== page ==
Armenian consortium prepared the “Armenian civil society opinion on government readiness for transition to state funding”. Transition processes in the country have been advancing recently and consortium members are involved in them.
In Kyrgyzstan PLHIV, LGBT and PWUD community organizations are widely represented in the platforms that have their say on national HIV response. They are part of discussion during planning national HIV program which include transitional and reforming state procurement mechanism for ARVs.
As the result of the community mobilization, it was possible to recruit a group of new activists for the PWUD community in the North-East of Estonia. The core group of PWUD activists gained access to the resources of community assessment and mobilization in the summer of 2016. By the end of 2016, it was possible to register an NGO based on the initiative group. Estonian consortium has been actively engaged with National Institute of Health Development to work on more community based and low threshold programs for ISPs. Technical assistance provided by ECUO helped national consortium develop National Advocacy Plan of the Estonian communities.
Guidance from World Health Organization (WHO), United Nations Office on Drugs and Crime (UNODC) and Joint United Nations Programme on HIV/AIDS (UNAIDS) suggests that reversing an HIV epidemic requires 60% of all people who inject drugs (PWID) to be reached regularly by a needle syringe program (NSP), and that 40% of all opiate users be enrolled in opioid substitution therapy (OST).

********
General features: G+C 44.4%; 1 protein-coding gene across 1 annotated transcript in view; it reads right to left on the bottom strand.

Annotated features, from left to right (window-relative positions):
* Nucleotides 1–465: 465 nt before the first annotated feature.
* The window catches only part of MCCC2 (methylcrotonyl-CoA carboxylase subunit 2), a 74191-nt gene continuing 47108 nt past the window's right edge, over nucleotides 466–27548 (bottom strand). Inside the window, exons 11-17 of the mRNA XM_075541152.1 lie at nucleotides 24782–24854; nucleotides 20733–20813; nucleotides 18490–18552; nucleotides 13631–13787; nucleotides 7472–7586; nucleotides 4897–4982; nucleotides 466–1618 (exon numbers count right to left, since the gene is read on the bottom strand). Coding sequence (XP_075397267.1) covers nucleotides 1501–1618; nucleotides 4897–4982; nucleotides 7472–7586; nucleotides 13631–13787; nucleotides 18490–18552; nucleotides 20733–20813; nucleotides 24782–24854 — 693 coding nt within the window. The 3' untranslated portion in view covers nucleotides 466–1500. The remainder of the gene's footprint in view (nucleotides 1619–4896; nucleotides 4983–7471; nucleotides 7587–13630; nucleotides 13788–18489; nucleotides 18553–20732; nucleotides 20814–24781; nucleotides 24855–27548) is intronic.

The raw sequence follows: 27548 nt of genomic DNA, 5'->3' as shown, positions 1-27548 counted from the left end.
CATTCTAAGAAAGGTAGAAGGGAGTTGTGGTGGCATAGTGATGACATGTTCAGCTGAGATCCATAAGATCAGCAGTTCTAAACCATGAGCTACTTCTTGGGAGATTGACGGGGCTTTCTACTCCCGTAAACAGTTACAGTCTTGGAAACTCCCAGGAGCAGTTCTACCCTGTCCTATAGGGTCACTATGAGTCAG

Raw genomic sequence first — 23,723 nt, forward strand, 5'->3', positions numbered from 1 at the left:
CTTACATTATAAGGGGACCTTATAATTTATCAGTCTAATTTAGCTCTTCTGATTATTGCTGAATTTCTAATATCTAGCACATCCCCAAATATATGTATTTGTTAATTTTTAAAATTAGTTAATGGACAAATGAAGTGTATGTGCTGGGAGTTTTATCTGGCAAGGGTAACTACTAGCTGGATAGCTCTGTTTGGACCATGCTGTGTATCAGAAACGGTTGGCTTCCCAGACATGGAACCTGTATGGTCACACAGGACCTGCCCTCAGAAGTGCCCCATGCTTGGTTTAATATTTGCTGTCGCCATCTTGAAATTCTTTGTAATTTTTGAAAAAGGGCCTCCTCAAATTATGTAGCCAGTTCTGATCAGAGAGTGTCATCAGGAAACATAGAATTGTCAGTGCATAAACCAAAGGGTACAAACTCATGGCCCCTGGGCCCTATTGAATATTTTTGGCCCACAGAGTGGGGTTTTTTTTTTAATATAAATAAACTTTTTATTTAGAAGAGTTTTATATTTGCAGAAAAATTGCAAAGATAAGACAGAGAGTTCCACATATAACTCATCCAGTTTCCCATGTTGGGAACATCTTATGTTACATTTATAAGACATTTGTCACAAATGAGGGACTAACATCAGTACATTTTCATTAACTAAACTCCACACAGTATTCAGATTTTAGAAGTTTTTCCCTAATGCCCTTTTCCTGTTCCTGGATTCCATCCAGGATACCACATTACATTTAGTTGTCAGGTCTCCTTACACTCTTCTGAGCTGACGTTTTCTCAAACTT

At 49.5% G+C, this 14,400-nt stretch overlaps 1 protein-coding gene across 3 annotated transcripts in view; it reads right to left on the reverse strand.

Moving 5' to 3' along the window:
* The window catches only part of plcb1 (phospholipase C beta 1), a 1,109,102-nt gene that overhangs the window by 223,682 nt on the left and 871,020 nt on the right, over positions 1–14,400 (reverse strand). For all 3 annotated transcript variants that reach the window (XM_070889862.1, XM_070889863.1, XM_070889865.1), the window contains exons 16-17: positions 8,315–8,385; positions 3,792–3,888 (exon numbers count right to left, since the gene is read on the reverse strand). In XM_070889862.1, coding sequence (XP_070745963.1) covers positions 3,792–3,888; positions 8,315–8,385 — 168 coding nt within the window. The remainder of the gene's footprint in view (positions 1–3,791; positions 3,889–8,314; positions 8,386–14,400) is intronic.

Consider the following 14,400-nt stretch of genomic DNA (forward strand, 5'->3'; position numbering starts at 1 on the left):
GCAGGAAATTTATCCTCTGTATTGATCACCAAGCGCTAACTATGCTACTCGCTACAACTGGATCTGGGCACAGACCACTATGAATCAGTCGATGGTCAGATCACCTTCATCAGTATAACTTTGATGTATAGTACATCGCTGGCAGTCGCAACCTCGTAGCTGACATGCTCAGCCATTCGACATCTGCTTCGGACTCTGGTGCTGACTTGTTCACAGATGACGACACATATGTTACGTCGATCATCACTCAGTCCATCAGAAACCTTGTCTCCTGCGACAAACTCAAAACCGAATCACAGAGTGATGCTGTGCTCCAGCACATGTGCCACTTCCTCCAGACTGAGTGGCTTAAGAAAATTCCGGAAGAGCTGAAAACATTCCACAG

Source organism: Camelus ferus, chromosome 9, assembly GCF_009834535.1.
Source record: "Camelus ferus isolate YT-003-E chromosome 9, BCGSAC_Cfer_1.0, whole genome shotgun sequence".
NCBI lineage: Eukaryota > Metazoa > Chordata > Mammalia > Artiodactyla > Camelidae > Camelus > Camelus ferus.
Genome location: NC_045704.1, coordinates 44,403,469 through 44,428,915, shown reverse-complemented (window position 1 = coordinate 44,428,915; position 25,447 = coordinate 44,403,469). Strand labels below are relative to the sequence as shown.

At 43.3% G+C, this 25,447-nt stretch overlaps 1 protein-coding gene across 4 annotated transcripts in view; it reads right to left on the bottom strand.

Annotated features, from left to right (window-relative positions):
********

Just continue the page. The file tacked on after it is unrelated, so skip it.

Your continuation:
Governments of Central and East Europe and Central Asia (CEECA) provide less than 15% of harm reduction funding needed in the region, which indicates region’s strong dependency on international donors who support both NSP and OST. At the same time, many of the countries in the CEECA region are becoming ineligible to receive donor funding due to increasing GNP per capita level. There are no more countries in CEECA that are classified as low-income – the funding priority for key donors such as the Global Fund to Fight AIDS, Tuberculosis and Malaria.
Epidemics among PWID cannot be reversed without greater and sustained state funding of harm reduction. Investments are needed to improve service quality and coverage level of both NSP and OST. Governments and other domestic sources have responsibility for meeting these investment needs. Their increased and sustained engagement is essential because the Global Fund is swiftly withdrawing from the region to concentrate on supporting low-income countries across the globe.